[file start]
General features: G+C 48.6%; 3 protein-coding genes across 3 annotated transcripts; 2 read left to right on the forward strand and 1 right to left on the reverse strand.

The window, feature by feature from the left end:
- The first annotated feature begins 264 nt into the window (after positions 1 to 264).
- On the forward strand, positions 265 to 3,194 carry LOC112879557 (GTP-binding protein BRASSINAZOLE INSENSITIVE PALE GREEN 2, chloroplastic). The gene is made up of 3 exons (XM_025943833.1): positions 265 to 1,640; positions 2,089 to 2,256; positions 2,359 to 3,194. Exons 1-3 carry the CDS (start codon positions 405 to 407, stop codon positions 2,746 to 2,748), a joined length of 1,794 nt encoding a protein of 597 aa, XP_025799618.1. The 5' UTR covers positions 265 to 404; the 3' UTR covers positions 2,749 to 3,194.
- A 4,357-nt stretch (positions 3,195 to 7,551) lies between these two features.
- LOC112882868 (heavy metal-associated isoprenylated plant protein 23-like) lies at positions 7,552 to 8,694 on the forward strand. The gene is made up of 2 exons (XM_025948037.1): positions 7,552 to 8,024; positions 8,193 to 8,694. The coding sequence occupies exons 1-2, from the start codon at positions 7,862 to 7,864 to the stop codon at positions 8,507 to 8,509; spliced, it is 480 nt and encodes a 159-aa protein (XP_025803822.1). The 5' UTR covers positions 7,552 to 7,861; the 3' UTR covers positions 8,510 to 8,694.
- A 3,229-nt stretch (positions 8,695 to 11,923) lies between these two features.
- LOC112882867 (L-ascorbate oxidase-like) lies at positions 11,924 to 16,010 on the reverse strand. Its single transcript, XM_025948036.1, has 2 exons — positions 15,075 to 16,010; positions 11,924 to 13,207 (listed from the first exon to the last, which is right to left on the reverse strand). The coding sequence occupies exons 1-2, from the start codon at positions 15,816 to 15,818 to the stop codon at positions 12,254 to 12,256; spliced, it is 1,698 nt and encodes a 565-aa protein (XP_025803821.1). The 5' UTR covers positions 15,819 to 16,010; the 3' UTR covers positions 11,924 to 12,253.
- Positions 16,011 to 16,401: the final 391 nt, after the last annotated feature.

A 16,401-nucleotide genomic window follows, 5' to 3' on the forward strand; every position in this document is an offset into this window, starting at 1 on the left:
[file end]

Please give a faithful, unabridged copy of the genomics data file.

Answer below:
General features: G+C 48.6%; 3 protein-coding genes across 3 annotated transcripts; 2 read left to right on the forward strand and 1 right to left on the reverse strand.

The window, feature by feature from the left end:
- The first annotated feature begins 264 nt into the window (after positions 1 to 264).
- On the forward strand, positions 265 to 3,194 carry LOC112879557 (GTP-binding protein BRASSINAZOLE INSENSITIVE PALE GREEN 2, chloroplastic). The gene is made up of 3 exons (XM_025943833.1): positions 265 to 1,640; positions 2,089 to 2,256; positions 2,359 to 3,194. Exons 1-3 carry the CDS (start codon positions 405 to 407, stop codon positions 2,746 to 2,748), a joined length of 1,794 nt encoding a protein of 597 aa, XP_025799618.1. The 5' UTR covers positions 265 to 404; the 3' UTR covers positions 2,749 to 3,194.
- A 4,357-nt stretch (positions 3,195 to 7,551) lies between these two features.
- LOC112882868 (heavy metal-associated isoprenylated plant protein 23-like) lies at positions 7,552 to 8,694 on the forward strand. The gene is made up of 2 exons (XM_025948037.1): positions 7,552 to 8,024; positions 8,193 to 8,694. The coding sequence occupies exons 1-2, from the start codon at positions 7,862 to 7,864 to the stop codon at positions 8,507 to 8,509; spliced, it is 480 nt and encodes a 159-aa protein (XP_025803822.1). The 5' UTR covers positions 7,552 to 7,861; the 3' UTR covers positions 8,510 to 8,694.
- A 3,229-nt stretch (positions 8,695 to 11,923) lies between these two features.
- LOC112882867 (L-ascorbate oxidase-like) lies at positions 11,924 to 16,010 on the reverse strand. Its single transcript, XM_025948036.1, has 2 exons — positions 15,075 to 16,010; positions 11,924 to 13,207 (listed from the first exon to the last, which is right to left on the reverse strand). The coding sequence occupies exons 1-2, from the start codon at positions 15,816 to 15,818 to the stop codon at positions 12,254 to 12,256; spliced, it is 1,698 nt and encodes a 565-aa protein (XP_025803821.1). The 5' UTR covers positions 15,819 to 16,010; the 3' UTR covers positions 11,924 to 12,253.
- Positions 16,011 to 16,401: the final 391 nt, after the last annotated feature.

A 16,401-nucleotide genomic window follows, 5' to 3' on the forward strand; every position in this document is an offset into this window, starting at 1 on the left: